Another facet of this claim of Pinker relates to the “criminal tribes” view of Diamond. Diamond presents the case that tribal societies are quintessentially criminal, in essence violent and homicidal, a trait that has been since attenuated in humans. However, as we have said before, and suggested in Armand Leroi’s review of Diamond’s sweeping universalism, Diamond seems to deny a role for genetics. To paraphrase Diamond’s words that would simply be “racist”. So it is not genetic change but something more superficial that has effected a transition from a past as “criminal tribes” to a peaceful present. This clearly smacks of a secularized form of the Mosaic distinction being received by a tribal group in the form of a prophetic revelation from the ekarākṣasa there is a transition of the tribe to a state of religion distinct from the evil heathen past – what the marūnmatta expresses as the jāhilīyah.
This is rather easily noticed in secularizing Indian Mohammedans, Pakistanis and Bangladeshis, who typically eagerly lap up the same secular condition of the Occident, rather than returning to their past in the dharma. They would continue to condemn the latter as something primitive, disgusting or in the least as unpalatable as the overt Abrahamism they are shedding. In fact even the more discerning and informed among them feel more threatened by the unabashed display of Hindu religiosity than homicidal Abrahamism. On a personal note, we have interacted with a powerful and dangerous man of intelligence and originality (not a marūnmatta but originating in another Abrahamism), who was extremely enthralled by Diamond’s, Levitt’s, and Pinker’s theses. We gingerly questioned him as to how he so easily bought into all of it given all that he knew and the paradox it raised with respect to his own knowledge. His answer was interesting in that it drew not from logic but from a purposeful ignorance stiffened by an underlying rock-firm foundation of credo – a secular manifestation of his ancestors’ credo in Abe and his successor unmatta-s.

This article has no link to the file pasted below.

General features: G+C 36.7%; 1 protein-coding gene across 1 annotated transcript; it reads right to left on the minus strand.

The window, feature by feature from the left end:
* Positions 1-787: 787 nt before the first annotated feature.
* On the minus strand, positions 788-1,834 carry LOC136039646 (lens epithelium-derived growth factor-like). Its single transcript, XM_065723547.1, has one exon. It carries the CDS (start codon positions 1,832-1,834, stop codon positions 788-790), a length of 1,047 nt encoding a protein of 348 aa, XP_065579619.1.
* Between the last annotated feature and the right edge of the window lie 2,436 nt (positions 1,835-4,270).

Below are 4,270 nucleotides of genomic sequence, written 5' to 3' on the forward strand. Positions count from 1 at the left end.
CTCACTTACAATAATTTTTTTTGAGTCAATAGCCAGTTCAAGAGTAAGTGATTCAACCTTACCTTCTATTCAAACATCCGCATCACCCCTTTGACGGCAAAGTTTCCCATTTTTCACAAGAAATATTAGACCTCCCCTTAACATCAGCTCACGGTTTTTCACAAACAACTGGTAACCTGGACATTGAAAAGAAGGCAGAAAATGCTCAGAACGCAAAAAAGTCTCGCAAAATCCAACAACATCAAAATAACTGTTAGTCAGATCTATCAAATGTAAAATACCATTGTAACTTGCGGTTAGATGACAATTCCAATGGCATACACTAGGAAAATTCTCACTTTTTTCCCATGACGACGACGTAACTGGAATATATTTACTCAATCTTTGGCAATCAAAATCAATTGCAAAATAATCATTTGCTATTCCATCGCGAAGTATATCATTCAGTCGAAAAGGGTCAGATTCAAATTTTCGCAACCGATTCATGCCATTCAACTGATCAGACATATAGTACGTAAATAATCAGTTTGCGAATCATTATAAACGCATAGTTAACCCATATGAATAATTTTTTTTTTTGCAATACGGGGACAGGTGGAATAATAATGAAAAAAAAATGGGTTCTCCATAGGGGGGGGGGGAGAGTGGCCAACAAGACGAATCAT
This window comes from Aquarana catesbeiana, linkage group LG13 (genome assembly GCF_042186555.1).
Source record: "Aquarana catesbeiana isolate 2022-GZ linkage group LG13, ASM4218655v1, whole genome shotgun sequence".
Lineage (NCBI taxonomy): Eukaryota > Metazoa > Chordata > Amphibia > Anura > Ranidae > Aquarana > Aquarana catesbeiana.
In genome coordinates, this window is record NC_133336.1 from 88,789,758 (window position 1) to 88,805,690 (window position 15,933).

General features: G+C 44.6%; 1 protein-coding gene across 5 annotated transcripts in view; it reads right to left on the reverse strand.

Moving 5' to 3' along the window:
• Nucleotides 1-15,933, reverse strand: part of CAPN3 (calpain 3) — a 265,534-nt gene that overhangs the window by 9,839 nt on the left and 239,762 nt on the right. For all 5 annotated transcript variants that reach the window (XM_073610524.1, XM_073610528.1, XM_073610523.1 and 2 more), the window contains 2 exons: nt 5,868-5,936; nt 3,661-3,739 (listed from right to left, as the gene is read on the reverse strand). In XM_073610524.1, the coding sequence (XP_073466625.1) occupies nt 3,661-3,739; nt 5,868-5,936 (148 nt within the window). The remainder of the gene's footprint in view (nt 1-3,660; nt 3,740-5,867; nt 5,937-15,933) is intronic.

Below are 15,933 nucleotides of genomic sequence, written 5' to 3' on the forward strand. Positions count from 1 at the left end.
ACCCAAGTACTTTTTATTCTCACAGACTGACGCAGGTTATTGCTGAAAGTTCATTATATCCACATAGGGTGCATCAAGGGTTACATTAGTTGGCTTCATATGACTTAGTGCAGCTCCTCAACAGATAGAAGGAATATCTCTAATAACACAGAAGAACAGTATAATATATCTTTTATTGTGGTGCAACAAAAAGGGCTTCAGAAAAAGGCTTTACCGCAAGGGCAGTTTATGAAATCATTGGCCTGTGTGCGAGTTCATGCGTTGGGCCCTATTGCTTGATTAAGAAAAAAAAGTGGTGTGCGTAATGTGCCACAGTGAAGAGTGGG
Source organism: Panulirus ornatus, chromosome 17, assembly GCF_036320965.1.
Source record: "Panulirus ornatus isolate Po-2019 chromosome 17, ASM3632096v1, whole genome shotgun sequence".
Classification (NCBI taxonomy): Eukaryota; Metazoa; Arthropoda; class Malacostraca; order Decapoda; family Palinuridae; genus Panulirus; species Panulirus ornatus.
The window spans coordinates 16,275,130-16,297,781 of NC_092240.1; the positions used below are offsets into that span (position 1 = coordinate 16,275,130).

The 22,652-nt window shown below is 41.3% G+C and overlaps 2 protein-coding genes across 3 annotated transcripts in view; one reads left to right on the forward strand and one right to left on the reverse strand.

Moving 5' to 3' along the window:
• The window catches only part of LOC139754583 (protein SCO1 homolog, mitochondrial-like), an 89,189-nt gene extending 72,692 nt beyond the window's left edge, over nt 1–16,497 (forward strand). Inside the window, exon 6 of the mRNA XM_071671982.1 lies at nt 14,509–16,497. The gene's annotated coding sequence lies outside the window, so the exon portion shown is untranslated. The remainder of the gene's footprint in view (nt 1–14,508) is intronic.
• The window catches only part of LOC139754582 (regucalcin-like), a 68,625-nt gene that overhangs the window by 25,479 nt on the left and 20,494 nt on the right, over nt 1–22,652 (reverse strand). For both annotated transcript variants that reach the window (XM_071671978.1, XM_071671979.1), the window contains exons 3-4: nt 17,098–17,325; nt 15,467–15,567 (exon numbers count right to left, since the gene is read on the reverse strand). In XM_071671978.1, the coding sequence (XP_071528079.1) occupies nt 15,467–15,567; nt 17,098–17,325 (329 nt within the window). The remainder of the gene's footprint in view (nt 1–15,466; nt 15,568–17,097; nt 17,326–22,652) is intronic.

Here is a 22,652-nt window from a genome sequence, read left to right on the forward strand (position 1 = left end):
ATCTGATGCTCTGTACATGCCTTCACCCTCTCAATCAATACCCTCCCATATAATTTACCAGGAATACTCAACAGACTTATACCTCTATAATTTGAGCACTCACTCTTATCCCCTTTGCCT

The above cluster of players in modern occidental thinking have a notable parallel that is little known outside Hindu circles – a subsection of white indologists and their fellow travelers. This subsection, epitomized by Sheldon Pollock, Wendy Doniger, Robert Goldman, Johannes Bronkhorst, Giovanni Verardi and the like differs from their earlier European counterparts. Their analysis of Hindu tradition (of course they would doubt something like that exists) is essentially the application of secularized Abrahamistic constructs in guise of objective theorizing. This cluster, while professing scientific objectivity with almost the zeal characteristic of Abrahamism, deep down do not seem to care much for that. Rather they play a game similar to what Aristotle is said to have taught Alexander – eristics – something the Macedonian warrior is said to have enjoyed. In eristics you can successively take either side of an argument and argue for it being the correct one. Similarly, members of this cluster, who are particularly common in elite American academia, can take up a viewpoint and argue for it without really being interested in investigating the truth – seemingly it is an intellectual game for their high IQs. At the long end of history much of this cluster can be seen as making little lasting intellectual contribution beyond creating ferment in their times.